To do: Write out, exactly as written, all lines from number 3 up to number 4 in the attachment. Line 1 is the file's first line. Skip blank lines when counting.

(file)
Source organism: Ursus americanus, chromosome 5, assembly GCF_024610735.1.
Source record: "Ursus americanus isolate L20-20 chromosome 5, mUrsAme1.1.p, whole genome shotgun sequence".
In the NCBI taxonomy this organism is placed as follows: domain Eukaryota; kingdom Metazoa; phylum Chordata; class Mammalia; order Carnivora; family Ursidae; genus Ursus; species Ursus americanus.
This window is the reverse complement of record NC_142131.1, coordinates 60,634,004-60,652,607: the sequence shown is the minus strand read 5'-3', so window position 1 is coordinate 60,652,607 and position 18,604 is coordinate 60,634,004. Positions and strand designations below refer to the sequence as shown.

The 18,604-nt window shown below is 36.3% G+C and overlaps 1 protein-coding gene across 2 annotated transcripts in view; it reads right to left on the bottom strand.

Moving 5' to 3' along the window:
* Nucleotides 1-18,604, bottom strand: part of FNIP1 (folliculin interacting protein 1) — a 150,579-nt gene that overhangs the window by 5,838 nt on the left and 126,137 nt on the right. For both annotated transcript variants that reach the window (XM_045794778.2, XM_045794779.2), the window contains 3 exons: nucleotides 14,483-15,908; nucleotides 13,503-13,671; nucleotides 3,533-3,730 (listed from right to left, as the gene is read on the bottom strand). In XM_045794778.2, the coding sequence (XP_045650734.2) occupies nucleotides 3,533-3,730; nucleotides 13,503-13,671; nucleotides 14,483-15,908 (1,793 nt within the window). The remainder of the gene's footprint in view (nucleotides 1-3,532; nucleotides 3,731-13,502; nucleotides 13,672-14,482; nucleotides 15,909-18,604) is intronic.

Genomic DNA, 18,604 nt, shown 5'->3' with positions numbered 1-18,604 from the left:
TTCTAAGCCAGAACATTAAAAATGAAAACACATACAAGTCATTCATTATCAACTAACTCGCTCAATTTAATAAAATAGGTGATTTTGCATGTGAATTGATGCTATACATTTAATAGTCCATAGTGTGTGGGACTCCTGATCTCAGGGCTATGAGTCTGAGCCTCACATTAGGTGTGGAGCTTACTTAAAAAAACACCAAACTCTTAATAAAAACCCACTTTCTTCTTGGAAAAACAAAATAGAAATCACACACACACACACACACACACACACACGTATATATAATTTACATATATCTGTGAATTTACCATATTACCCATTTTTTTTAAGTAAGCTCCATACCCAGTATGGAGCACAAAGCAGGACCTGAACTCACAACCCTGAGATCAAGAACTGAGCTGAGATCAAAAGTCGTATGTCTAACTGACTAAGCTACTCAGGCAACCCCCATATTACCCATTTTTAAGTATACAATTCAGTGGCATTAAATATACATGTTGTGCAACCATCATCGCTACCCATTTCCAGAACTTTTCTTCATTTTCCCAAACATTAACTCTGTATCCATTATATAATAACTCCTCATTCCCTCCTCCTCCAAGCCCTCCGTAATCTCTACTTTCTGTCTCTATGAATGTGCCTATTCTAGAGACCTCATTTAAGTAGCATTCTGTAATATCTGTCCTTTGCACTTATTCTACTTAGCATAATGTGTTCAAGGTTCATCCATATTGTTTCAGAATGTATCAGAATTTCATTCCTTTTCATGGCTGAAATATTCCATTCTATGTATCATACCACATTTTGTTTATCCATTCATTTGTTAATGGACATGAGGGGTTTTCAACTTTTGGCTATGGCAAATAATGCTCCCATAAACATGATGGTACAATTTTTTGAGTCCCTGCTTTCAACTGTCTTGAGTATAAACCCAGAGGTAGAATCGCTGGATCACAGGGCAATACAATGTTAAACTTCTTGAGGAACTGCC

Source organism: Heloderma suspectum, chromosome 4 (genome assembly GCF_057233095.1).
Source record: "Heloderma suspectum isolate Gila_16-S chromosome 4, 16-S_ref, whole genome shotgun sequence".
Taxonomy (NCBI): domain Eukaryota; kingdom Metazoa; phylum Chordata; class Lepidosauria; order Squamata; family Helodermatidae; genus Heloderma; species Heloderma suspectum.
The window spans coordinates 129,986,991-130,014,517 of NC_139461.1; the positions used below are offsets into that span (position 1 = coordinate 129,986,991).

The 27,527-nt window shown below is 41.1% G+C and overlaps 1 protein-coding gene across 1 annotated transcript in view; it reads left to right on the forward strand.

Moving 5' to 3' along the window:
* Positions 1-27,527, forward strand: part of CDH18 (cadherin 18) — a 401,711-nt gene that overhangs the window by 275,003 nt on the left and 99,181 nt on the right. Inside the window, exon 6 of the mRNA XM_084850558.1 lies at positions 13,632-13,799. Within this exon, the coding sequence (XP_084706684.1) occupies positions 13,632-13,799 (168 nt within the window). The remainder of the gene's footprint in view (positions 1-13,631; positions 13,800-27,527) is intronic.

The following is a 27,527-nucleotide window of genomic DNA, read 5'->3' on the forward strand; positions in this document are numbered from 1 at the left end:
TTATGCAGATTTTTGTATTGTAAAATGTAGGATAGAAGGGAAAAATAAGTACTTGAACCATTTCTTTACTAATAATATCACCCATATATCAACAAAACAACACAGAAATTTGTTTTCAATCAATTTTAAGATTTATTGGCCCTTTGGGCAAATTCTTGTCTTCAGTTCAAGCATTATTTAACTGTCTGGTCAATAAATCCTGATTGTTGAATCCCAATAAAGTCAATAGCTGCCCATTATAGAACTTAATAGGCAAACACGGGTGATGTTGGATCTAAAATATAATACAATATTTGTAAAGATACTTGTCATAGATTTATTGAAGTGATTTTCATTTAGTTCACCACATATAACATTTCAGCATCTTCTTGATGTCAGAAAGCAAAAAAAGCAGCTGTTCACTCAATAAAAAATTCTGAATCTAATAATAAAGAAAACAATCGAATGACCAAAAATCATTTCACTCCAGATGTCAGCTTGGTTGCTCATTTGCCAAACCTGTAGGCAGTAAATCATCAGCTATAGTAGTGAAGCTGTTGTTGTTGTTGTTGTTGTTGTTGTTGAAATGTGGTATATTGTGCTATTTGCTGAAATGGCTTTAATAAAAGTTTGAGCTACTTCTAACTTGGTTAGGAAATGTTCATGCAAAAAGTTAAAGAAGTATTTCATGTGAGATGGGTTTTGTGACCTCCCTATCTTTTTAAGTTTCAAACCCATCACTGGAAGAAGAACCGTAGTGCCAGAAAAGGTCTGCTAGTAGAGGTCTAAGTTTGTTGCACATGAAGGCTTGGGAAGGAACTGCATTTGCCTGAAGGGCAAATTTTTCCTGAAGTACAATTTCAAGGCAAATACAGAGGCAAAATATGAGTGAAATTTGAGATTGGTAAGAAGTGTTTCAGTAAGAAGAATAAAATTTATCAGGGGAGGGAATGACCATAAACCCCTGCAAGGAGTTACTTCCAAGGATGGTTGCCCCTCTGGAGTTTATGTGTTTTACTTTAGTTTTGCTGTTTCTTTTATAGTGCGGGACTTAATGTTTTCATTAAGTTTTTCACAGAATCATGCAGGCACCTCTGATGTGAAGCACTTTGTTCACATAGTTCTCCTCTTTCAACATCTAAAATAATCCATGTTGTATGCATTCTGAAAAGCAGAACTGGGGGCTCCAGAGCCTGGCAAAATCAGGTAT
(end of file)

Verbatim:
In the NCBI taxonomy this organism is placed as follows: domain Eukaryota; kingdom Metazoa; phylum Chordata; class Mammalia; order Carnivora; family Ursidae; genus Ursus; species Ursus americanus.
This window is the reverse complement of record NC_142131.1, coordinates 60,634,004-60,652,607: the sequence shown is the minus strand read 5'-3', so window position 1 is coordinate 60,652,607 and position 18,604 is coordinate 60,634,004. Positions and strand designations below refer to the sequence as shown.